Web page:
I’d been invited the week before by an unlikely performer for the occupiers, Literary Death Match producer Alia Volz, who informed me that a performance series was being put on for the occupiers. It was too short notice, but automatically I was intrigued that someone would undertake such an effort. Knowing Alia from the spoken word scene, I couldn’t imagine street activists being terribly interested in poets or storytellers. They barely paid attention to musicians or stand up comics who always carried far more cache’. I couldn’t see a literary type having much of a satisfying experience doing such a thing.
But Alia knew my material; knew I could be very politically agitated with it. I spoke with her the next day, and she confirmed all the things I’d heard other people say: the vibe of the encampment is scruffy, like upper Haight Street kids being their typically transient and agro-hippy selves, but with tents. It was weird for her, but she encouraged me to go regardless and perform for the encampment with the sincere belief that they would be more receptive to my type of material.
A week later I found myself ascending the BART (our version of a subway in Northern California) escalator with nothing more than an address to text. The Occupy SF camp was only a block away, and the average tourist or pedestrian normally wouldn’t know it was there until they turned the corner to see a powerful albeit makeshift statement of…no question about it…rage. If one is to believe in “vibes,” then the feeling emanating from around a perimeter of SFPD squad cars and television news vans was one of suspicion, disenfranchisement and a nervous anticipation of looming violence, for certainly all these people must have known that just that morning, the Occupy Oakland camp had been evicted and were currently rallying and marching on the other side of the bay.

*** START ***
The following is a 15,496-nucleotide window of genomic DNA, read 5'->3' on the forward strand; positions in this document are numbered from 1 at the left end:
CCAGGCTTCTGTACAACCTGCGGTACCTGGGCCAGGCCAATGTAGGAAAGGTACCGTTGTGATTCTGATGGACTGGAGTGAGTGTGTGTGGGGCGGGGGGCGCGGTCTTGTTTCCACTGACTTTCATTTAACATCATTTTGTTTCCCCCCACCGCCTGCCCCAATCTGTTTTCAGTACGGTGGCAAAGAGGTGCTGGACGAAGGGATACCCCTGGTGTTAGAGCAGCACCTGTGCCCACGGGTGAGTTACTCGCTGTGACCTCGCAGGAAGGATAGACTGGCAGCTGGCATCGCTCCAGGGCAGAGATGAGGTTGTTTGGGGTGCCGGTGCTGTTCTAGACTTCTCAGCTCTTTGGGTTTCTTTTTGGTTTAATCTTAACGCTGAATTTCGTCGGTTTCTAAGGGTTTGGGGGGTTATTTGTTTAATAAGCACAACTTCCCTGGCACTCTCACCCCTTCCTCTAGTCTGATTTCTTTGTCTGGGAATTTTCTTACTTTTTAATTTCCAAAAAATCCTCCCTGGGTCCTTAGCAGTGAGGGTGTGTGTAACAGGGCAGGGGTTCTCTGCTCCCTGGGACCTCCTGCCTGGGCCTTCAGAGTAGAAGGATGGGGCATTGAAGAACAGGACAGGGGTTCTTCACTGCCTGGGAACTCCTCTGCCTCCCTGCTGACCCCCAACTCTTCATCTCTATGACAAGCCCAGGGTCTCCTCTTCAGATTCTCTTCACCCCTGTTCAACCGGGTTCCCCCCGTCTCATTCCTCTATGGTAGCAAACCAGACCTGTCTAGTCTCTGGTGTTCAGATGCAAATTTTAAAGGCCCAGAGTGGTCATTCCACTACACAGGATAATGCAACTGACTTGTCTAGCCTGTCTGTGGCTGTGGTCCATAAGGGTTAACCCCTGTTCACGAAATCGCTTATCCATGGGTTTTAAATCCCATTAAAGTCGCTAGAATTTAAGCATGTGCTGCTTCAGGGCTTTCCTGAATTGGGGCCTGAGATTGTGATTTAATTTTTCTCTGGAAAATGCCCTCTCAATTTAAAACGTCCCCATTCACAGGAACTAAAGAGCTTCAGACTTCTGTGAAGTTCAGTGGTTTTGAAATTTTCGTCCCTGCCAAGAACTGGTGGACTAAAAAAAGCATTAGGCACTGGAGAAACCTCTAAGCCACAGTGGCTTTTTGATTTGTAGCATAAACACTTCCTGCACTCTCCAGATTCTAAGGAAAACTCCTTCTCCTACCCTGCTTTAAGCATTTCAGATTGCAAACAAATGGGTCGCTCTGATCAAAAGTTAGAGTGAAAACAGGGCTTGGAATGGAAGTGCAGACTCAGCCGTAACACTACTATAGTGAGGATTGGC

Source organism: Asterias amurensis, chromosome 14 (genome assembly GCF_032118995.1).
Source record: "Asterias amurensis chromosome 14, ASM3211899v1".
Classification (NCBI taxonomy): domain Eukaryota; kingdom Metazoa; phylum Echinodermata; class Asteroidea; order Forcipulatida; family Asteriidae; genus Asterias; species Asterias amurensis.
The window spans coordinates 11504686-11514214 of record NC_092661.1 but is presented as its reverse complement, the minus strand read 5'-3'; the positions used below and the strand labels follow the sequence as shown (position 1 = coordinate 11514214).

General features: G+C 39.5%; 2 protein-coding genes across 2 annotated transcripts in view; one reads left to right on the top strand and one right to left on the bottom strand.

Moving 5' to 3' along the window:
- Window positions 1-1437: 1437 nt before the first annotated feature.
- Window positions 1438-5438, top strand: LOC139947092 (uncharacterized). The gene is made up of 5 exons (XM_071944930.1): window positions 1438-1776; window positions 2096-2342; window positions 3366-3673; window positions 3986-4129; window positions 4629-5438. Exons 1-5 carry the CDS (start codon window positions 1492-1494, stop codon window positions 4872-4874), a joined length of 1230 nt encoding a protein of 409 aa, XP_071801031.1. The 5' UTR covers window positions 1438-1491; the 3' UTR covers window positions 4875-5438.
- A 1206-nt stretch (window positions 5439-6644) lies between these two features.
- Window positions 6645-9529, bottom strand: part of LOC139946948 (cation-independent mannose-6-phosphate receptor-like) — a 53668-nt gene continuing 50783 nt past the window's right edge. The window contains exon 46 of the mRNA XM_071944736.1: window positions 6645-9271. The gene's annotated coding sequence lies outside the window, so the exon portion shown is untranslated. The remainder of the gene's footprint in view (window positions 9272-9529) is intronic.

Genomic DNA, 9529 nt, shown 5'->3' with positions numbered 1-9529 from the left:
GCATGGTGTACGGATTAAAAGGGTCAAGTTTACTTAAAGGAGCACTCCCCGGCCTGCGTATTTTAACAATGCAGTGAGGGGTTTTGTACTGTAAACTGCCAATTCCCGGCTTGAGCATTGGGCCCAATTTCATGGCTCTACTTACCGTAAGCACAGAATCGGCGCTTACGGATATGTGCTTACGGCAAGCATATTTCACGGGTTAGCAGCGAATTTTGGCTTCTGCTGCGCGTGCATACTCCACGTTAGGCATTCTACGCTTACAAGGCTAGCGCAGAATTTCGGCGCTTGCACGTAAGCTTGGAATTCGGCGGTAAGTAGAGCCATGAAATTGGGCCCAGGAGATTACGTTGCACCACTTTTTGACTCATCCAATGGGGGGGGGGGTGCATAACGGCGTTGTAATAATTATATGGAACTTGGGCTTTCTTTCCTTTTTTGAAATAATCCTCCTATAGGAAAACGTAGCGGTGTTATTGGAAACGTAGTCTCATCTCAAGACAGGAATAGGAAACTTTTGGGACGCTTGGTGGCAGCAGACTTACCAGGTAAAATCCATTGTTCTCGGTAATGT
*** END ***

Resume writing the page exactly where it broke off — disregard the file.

I checked the cell number I had written down for the series producer, a mysterious but energetic go-getter named Hiya Swanhuyser who had been encouraging me to come out since Alia had put me in touch with her. My text quickly was answered with a brief and terse “south side of the camp, by the MUNI trolley rail.”
I was on the North side, and feeling like a tourist in a place I normally felt at home, I decided to make my way to our meeting spot by plunging into the heart of the encampment, walking through huge waves of smoke comprised of sage, cigarettes and pot. It felt a little like being back in a Grateful Dead parking lot without the promise of a rock music spectacle but quite possibly a rock throwing spectacle.